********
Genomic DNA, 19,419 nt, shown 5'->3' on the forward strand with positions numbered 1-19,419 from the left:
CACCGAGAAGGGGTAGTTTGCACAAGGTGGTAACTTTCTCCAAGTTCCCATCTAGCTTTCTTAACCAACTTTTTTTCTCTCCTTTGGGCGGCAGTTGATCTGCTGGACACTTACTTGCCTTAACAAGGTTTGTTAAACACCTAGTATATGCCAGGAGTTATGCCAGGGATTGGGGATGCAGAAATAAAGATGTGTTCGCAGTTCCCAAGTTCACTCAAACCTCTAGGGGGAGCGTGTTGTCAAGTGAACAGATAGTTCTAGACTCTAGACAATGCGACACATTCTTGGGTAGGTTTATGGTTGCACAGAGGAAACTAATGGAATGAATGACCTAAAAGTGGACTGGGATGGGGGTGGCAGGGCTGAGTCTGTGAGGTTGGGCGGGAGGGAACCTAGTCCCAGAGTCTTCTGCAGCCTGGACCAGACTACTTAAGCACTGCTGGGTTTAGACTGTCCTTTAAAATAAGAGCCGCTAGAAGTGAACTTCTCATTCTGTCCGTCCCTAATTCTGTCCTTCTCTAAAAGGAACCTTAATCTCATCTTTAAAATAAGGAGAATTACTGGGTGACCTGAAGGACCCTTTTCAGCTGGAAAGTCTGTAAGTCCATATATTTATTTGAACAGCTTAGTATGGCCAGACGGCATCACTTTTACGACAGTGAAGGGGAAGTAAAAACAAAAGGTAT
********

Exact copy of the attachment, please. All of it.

Genomic DNA, 19,419 nt, shown 5'->3' on the forward strand with positions numbered 1-19,419 from the left:
CACCGAGAAGGGGTAGTTTGCACAAGGTGGTAACTTTCTCCAAGTTCCCATCTAGCTTTCTTAACCAACTTTTTTTCTCTCCTTTGGGCGGCAGTTGATCTGCTGGACACTTACTTGCCTTAACAAGGTTTGTTAAACACCTAGTATATGCCAGGAGTTATGCCAGGGATTGGGGATGCAGAAATAAAGATGTGTTCGCAGTTCCCAAGTTCACTCAAACCTCTAGGGGGAGCGTGTTGTCAAGTGAACAGATAGTTCTAGACTCTAGACAATGCGACACATTCTTGGGTAGGTTTATGGTTGCACAGAGGAAACTAATGGAATGAATGACCTAAAAGTGGACTGGGATGGGGGTGGCAGGGCTGAGTCTGTGAGGTTGGGCGGGAGGGAACCTAGTCCCAGAGTCTTCTGCAGCCTGGACCAGACTACTTAAGCACTGCTGGGTTTAGACTGTCCTTTAAAATAAGAGCCGCTAGAAGTGAACTTCTCATTCTGTCCGTCCCTAATTCTGTCCTTCTCTAAAAGGAACCTTAATCTCATCTTTAAAATAAGGAGAATTACTGGGTGACCTGAAGGACCCTTTTCAGCTGGAAAGTCTGTAAGTCCATATATTTATTTGAACAGCTTAGTATGGCCAGACGGCATCACTTTTACGACAGTGAAGGGGAAGTAAAAACAAAAGGTAT